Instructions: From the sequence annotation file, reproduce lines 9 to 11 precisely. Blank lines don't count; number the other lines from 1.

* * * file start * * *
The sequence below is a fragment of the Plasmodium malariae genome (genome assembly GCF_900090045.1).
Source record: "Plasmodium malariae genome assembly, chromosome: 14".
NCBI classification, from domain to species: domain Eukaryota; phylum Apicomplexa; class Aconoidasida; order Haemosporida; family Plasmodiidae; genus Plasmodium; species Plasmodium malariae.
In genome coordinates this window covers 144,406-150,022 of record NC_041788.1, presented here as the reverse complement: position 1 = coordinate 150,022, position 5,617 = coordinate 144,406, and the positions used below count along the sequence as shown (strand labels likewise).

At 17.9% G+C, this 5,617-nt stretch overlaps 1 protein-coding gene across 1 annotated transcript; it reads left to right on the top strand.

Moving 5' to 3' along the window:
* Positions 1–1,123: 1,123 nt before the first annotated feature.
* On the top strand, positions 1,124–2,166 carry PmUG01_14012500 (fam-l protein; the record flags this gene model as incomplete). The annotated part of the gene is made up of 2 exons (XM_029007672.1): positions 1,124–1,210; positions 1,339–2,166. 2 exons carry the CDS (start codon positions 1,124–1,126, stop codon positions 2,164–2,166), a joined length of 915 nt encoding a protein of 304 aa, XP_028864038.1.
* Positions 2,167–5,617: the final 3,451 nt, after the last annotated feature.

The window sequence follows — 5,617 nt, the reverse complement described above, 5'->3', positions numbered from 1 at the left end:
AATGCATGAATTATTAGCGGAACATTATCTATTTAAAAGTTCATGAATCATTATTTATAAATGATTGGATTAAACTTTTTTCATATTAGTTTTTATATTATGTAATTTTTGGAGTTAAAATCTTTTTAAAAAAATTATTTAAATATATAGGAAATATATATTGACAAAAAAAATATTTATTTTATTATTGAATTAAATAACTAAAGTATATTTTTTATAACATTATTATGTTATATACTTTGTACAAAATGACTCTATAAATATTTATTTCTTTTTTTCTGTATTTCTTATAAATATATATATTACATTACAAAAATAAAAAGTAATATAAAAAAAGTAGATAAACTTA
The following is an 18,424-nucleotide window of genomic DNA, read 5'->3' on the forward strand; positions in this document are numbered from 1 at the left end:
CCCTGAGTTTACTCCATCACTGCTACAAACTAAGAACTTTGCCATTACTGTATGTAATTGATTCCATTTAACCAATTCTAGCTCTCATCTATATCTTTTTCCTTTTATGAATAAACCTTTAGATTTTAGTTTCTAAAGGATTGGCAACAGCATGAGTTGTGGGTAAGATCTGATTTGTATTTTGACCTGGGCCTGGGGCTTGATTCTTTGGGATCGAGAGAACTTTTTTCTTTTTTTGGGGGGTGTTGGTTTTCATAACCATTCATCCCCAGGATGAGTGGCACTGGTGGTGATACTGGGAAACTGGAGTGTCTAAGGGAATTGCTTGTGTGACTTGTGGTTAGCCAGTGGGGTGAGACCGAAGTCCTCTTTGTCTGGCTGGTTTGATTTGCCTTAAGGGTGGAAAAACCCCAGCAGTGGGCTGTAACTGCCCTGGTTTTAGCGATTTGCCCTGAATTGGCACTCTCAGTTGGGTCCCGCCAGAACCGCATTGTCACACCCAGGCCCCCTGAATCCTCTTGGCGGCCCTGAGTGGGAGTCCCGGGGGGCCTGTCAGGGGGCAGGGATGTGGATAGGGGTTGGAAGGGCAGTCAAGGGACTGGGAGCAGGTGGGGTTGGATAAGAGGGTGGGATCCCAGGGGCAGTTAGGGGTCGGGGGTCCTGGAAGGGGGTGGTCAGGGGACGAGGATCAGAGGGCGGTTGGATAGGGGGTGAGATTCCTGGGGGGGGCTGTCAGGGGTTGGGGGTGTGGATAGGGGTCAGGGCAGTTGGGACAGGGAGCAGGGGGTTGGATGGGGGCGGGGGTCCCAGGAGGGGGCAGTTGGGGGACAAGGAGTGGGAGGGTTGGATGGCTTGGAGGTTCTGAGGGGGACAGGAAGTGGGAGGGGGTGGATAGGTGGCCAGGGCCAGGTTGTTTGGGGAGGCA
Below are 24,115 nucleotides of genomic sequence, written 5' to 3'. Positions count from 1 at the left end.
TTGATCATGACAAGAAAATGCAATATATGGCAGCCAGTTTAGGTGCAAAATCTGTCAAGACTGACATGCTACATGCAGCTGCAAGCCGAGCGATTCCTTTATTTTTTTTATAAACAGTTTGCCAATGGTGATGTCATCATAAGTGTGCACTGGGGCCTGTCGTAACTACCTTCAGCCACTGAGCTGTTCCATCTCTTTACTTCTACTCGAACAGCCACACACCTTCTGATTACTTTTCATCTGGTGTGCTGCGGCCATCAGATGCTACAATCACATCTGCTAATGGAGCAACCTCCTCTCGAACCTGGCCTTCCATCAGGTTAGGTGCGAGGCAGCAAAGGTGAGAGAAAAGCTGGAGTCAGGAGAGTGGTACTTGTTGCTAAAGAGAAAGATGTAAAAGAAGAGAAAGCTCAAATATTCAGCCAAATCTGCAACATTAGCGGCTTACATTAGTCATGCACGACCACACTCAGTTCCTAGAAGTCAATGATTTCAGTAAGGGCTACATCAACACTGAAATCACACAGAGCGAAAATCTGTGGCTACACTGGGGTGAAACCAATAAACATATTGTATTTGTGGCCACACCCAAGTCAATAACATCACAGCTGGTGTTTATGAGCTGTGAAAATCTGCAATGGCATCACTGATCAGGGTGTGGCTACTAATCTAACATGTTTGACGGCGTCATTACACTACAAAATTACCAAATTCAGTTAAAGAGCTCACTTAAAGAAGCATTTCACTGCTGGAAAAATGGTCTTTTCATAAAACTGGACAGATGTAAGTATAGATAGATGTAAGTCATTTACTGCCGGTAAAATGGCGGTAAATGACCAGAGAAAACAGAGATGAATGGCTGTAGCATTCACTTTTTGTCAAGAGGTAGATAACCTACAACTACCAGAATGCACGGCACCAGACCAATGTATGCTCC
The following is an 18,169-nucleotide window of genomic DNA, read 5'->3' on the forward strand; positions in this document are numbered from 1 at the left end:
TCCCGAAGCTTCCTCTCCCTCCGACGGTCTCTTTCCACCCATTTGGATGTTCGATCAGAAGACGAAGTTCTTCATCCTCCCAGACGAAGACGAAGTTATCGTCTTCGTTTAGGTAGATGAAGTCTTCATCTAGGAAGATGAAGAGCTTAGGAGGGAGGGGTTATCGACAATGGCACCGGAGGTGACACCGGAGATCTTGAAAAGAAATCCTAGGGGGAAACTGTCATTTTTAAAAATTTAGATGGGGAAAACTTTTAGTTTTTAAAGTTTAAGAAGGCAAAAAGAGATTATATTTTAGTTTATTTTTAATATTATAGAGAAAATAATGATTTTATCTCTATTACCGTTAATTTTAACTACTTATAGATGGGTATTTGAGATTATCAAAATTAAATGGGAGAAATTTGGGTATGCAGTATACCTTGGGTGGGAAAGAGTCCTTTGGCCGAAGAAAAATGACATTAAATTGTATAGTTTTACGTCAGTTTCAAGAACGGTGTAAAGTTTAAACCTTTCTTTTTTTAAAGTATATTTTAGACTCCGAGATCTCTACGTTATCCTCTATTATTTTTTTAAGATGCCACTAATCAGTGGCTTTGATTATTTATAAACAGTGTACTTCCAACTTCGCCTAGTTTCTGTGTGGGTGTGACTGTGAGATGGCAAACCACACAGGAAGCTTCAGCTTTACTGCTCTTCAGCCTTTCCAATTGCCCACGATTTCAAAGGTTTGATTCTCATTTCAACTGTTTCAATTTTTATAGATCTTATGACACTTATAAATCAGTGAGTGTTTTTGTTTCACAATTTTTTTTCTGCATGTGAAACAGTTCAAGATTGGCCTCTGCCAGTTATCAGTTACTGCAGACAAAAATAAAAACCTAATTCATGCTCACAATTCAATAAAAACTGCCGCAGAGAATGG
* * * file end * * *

* Positions 2,167–5,617: the final 3,451 nt, after the last annotated feature.

The window sequence follows — 5,617 nt, the reverse complement described above, 5'->3', positions numbered from 1 at the left end:
AATGCATGAATTATTAGCGGAACATTATCTATTTAAAAGTTCATGAATCATTATTTATAAATGATTGGATTAAACTTTTTTCATATTAGTTTTTATATTATGTAATTTTTGGAGTTAAAATCTTTTTAAAAAAATTATTTAAATATATAGGAAATATATATTGACAAAAAAAATATTTATTTTATTATTGAATTAAATAACTAAAGTATATTTTTTATAACATTATTATGTTATATACTTTGTACAAAATGACTCTATAAATATTTATTTCTTTTTTTCTGTATTTCTTATAAATATATATATTACATTACAAAAATAAAAAGTAATATAAAAAAAGTAGATAAACTTA